December 28, 1933
Cliffside, Dec. 26 — Julian S. Miller, who is the capable editor and columnist of The Charlotte Observer, is a former Presbyterian preacher.
You have been dancing lately to “Shanghai Lil,” the number from “Footlight Parade.” And a hit number it was. Have you noticed, however, its similiarity [similarity] to “Cryin’ For My Caroline?”
Alexander Woolcott, well known writer and man-of-the-hour inter-viewer, is a great friend of Paul Robeson, who is really a great colored baritone. Robeson, who has been studying in Europe, sent Woolcott some news clippings of his acclaim on the continent. In a few days following the clippings, a post card came to Woolcott with the single, “How am I doin’?” written across it. Robeson couldn’t have said anything more timely or sufficiently modest.
Beware! Folks with an angelic mellow voice, who make conversation go so smoothly and easily, just do not click with me.
Jack Oakie, undoubtedly, is the best of Mae West imitators. He hits the spot with me.
Rubinoff has a sho’ nuf orchestra and don’t you forget it. Last night they played, in a classical arrangement, Lazy Bones, Stormy Weather, Big Bad Wolf, and I have never heard an orchestration better done.
I never count what I have done as anything, but figure on what I am doing and hope to do.
This column offers for what it’s worth: “A man is a fool every time he says anything.”
A lady with one of the finest personalities I have ever known: Miss Frances Buckner.
Jan Garber, Ted Weems and Ben Bernie wear shoes of the same brand but all of a different style.
This column does not read your tea leaves or your palm but if you read to the end of this you are a person of rare consideration and of genuine tolerance—you know that’s reasonable.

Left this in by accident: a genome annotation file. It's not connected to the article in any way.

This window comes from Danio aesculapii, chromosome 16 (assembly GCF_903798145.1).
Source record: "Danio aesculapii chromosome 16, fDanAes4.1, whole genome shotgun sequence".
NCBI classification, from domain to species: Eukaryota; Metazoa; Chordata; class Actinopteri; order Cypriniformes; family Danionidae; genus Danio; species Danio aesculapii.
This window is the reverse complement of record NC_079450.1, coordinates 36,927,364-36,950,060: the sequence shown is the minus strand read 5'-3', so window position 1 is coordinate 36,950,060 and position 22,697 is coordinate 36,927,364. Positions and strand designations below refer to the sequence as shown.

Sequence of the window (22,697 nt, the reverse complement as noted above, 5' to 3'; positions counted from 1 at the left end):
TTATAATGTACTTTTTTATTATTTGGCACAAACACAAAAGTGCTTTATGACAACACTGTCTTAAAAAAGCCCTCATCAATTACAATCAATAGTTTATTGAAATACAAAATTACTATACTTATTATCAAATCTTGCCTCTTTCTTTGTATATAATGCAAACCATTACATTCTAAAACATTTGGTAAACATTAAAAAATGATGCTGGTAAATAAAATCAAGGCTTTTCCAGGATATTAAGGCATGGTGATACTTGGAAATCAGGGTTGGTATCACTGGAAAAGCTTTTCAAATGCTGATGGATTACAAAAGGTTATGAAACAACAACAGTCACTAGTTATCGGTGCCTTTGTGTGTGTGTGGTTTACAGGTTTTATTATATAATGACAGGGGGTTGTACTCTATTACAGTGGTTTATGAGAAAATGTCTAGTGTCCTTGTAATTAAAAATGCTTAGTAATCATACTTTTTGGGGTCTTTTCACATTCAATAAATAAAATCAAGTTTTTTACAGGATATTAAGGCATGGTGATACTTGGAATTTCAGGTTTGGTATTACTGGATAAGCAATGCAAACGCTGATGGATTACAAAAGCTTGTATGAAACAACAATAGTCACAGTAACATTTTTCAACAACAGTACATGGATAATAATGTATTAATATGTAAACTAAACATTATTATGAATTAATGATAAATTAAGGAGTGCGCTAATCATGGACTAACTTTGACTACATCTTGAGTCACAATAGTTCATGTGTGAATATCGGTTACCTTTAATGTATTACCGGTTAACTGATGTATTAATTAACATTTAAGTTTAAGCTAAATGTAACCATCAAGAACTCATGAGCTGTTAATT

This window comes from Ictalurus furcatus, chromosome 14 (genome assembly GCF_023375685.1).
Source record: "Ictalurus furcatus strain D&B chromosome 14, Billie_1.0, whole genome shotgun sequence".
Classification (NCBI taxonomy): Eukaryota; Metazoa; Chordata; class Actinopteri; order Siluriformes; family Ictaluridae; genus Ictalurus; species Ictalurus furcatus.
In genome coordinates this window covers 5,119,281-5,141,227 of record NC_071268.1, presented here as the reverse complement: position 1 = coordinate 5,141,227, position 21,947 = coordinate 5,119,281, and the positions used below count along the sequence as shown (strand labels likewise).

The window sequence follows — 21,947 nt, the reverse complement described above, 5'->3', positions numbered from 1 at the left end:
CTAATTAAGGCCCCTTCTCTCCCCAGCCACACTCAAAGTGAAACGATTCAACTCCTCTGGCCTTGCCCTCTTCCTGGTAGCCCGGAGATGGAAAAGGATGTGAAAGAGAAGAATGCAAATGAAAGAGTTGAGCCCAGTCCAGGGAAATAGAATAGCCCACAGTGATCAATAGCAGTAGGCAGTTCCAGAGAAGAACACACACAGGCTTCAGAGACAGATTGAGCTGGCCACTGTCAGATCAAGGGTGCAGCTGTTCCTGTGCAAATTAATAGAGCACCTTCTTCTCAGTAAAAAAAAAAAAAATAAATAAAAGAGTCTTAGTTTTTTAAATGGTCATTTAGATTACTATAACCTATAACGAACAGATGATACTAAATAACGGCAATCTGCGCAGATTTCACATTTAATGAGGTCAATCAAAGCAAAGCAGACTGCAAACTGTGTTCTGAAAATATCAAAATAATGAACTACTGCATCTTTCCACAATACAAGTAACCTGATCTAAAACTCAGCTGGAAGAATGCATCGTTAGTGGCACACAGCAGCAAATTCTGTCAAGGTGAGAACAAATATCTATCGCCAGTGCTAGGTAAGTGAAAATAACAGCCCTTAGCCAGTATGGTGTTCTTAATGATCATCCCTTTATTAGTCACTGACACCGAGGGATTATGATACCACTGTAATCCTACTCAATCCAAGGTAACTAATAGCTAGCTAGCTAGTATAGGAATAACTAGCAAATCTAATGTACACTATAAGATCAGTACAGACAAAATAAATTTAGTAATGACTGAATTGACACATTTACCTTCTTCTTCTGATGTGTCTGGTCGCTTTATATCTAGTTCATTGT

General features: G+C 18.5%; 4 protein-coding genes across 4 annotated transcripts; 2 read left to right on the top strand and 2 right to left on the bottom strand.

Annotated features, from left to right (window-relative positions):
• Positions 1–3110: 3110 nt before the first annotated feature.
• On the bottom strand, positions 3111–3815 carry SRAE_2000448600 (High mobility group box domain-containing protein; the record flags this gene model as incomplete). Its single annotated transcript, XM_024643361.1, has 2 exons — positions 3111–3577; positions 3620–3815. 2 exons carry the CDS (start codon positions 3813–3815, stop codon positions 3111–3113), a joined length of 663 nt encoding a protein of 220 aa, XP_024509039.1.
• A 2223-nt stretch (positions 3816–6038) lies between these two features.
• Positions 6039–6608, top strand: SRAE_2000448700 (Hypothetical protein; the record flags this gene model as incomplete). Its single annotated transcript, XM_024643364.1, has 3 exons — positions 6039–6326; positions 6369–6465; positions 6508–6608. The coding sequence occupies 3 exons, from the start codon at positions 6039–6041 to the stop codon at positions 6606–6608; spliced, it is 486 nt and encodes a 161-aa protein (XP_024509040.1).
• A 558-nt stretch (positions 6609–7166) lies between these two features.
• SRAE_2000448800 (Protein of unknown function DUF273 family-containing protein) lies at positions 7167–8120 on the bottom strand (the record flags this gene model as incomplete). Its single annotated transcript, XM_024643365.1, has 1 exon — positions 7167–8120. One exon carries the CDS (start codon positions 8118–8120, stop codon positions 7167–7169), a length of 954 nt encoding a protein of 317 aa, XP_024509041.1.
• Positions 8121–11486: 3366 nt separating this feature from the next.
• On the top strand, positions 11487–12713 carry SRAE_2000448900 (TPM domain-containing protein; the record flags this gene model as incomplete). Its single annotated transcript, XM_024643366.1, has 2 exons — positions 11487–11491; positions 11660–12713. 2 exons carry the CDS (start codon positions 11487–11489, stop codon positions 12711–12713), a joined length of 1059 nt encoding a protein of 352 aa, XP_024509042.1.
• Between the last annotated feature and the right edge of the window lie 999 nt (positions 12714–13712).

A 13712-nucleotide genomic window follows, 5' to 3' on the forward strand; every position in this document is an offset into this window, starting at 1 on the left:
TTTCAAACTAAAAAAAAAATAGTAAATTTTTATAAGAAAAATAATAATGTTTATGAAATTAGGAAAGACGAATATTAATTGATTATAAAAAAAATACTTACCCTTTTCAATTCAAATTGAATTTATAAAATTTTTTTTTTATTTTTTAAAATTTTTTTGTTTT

Richard Dix is, to my mind, the most persistent favorite of the movie actors. Dix has been in pictures ?? long. He is a current favorite as well as having been so, these several years he has worked in pictures. Do you remember a number of years ago when he played in “Vanishing American”? He will continue a favorite for some time, I think.
Poise! A great thing to possess, yet so few have it. Mr. H. G. Rollins, Avondale, certainly can be admired for his poise. It is a treasure to any man, your scribbler contends. Mr. Rollins is an asset to the county and this column recognizes it.
Mr. W. W. Nanney, Rutherfordton, has been, since I can remember, a fellow who constantly radiates a friendly grin. He was for a time cashier for The Haynes Bank here. I was a child at that time—and to remember such traits for this time is a salute to that man. And I’ll bet he doesn’t remember me.
Wake Bridges, whom you have been reading in The Courier, has landed his “Skin-Flint Jones” Christmas story in The Observer, which is a goal reached for Bridges. The Observer is known for its breadth of fine work.
As a child I witnessed a terrible incidence. A cat, reared on its hind legs, and [was] painfully and pitifully whining. It was striving to loosen itself from a fish-hook—the hook being unmercifully driven through gums, jaw and teeth. The hook was hanging from a “set line” carelessly left from a fishing trip. The cat would reach up with a paw, it seemed, trying to aid in detaching itself from the unbearable suffering which was darting through its mouth. It had snatched at a bit of bait and became caught. The owner was called and the cat excitedly broke the line. I saw it run away with the line trailing from the fish-hook-embedded it its mouth!